Exhaust gas temperature is a funny thing. We've seen engines hurt parts at 1,400 degrees, while others will live at 2,000 degrees. In common-rail engines especially, EGT will only tell you part of the story. Since it's very expensive to measure peak cylinder temperatures and pressures, we don't know exactly what's happening during the injection event. A lot of timing and injector pulse width could create a very hot condition for the piston, but since most of the energy will be used up, the EGT reading may not be that high-even though we may be doing possible engine damage. A stand-alone computer system in which all the injection parameters can be changed and modified would be a big help in making tremendous amounts of safe power with the newer, high-pressure injection common-rail engines.
Erick Brown
- Brown's Diesel
1,138hp no-nitrous common-rail Cummins

Competition EGT: What the experts say
We have a lot of 2.8 and 3.0 Class sled pullers that can't use water injection and run in the 1,000hp range. With a good intercooler, we're still able to keep the EGT less than 1,600 degrees during the pull. There is really no reason to run any hotter than that-you'll just be harder on parts. With high-pressure water injection, we can put our EGT level wherever we want. We can take an 1,800hp Modified Class pulling engine that would see 3,000 degrees without water and reduce the EGT to 1,400 degrees.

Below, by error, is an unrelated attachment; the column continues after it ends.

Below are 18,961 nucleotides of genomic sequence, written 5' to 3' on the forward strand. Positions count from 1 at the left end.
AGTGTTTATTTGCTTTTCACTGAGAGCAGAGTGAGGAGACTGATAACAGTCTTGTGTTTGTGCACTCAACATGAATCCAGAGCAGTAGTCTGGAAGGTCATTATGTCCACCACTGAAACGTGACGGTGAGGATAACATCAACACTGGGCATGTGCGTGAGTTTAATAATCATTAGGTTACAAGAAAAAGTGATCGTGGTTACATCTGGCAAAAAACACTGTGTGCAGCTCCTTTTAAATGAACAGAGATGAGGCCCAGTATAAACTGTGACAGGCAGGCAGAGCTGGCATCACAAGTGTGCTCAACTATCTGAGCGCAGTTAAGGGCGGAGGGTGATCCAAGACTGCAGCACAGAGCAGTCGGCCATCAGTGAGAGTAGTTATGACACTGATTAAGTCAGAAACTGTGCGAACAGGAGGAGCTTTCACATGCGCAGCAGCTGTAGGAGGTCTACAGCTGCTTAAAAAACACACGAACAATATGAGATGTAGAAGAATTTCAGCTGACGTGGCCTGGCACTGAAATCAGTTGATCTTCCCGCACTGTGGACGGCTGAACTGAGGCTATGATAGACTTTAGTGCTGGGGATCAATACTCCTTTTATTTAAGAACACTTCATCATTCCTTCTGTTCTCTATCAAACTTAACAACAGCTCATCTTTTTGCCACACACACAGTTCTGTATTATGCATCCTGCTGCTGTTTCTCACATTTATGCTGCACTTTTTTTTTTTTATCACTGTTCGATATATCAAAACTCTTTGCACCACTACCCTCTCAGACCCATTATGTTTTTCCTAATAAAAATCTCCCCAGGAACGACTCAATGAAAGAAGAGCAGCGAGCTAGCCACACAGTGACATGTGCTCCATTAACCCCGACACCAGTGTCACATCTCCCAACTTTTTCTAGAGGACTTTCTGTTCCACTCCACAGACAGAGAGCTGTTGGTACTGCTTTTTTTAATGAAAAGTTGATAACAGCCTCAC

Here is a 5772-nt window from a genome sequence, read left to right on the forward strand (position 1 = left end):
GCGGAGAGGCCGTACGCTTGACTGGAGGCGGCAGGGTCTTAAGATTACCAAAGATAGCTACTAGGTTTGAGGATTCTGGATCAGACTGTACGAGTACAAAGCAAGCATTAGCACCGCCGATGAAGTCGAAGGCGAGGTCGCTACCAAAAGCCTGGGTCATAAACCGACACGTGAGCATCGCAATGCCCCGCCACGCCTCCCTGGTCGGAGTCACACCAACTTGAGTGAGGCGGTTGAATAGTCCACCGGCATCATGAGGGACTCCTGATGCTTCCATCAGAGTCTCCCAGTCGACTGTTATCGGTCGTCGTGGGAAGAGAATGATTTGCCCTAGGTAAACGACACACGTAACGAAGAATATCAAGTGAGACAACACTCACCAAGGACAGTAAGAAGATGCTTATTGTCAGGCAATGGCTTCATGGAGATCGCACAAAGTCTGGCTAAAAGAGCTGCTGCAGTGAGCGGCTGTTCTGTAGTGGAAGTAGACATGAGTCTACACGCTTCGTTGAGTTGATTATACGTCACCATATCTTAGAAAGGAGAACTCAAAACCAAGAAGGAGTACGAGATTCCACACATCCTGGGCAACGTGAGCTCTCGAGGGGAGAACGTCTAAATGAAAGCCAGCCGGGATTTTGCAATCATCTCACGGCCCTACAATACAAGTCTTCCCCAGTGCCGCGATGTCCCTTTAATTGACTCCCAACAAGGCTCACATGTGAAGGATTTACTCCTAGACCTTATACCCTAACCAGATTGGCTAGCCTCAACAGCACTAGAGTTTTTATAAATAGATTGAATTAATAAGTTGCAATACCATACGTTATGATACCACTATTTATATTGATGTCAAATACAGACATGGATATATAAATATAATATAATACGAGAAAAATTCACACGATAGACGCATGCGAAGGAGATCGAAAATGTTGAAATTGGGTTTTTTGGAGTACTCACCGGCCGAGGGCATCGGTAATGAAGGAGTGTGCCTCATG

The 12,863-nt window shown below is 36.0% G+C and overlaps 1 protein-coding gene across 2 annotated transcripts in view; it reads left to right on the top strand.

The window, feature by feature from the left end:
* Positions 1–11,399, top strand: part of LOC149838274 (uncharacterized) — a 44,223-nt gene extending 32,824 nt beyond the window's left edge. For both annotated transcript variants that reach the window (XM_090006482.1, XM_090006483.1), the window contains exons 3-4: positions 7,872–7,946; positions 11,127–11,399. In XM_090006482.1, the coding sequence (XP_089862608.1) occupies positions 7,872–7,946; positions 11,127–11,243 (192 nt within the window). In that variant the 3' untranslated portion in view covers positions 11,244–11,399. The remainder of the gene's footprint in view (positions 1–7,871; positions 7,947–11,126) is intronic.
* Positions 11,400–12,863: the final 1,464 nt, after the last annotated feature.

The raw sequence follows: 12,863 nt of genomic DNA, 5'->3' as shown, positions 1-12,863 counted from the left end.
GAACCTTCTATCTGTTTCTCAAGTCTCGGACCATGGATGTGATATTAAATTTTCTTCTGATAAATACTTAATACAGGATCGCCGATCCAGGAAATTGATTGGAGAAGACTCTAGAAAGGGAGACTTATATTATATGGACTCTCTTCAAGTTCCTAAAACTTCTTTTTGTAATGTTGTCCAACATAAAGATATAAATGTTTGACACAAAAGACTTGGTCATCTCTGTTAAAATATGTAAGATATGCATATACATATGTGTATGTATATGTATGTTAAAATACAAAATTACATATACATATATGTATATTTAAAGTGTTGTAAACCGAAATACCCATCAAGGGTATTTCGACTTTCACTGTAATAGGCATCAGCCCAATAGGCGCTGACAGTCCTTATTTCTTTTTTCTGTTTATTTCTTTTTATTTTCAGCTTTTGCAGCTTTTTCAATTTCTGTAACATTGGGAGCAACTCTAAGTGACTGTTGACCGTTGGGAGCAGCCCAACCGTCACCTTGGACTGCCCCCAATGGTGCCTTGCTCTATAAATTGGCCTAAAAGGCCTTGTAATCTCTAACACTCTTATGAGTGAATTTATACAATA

Dan Scheid
- Scheid Diesel
Diesel competition engine builder

While large turbochargers will flow more air and help reduce EGT, one can only go so large. Here is a comparison between the 60mm compressor upgrade used on Project Rust Bucket, and the 95mm secondary turbo on Erick Brown's 4,000-rpm common-rail. Most trucks would be hard-pressed to even spool a turbocharger this big.

We've spent a lot of time talking about high EGT, but what about low EGT? Shutting a hot engine off can lead to oil burning, which leaves carbon deposits (called coking) behind. Make sure your EGT gauge reads less than 400 degrees Fahrenheit before you click it off.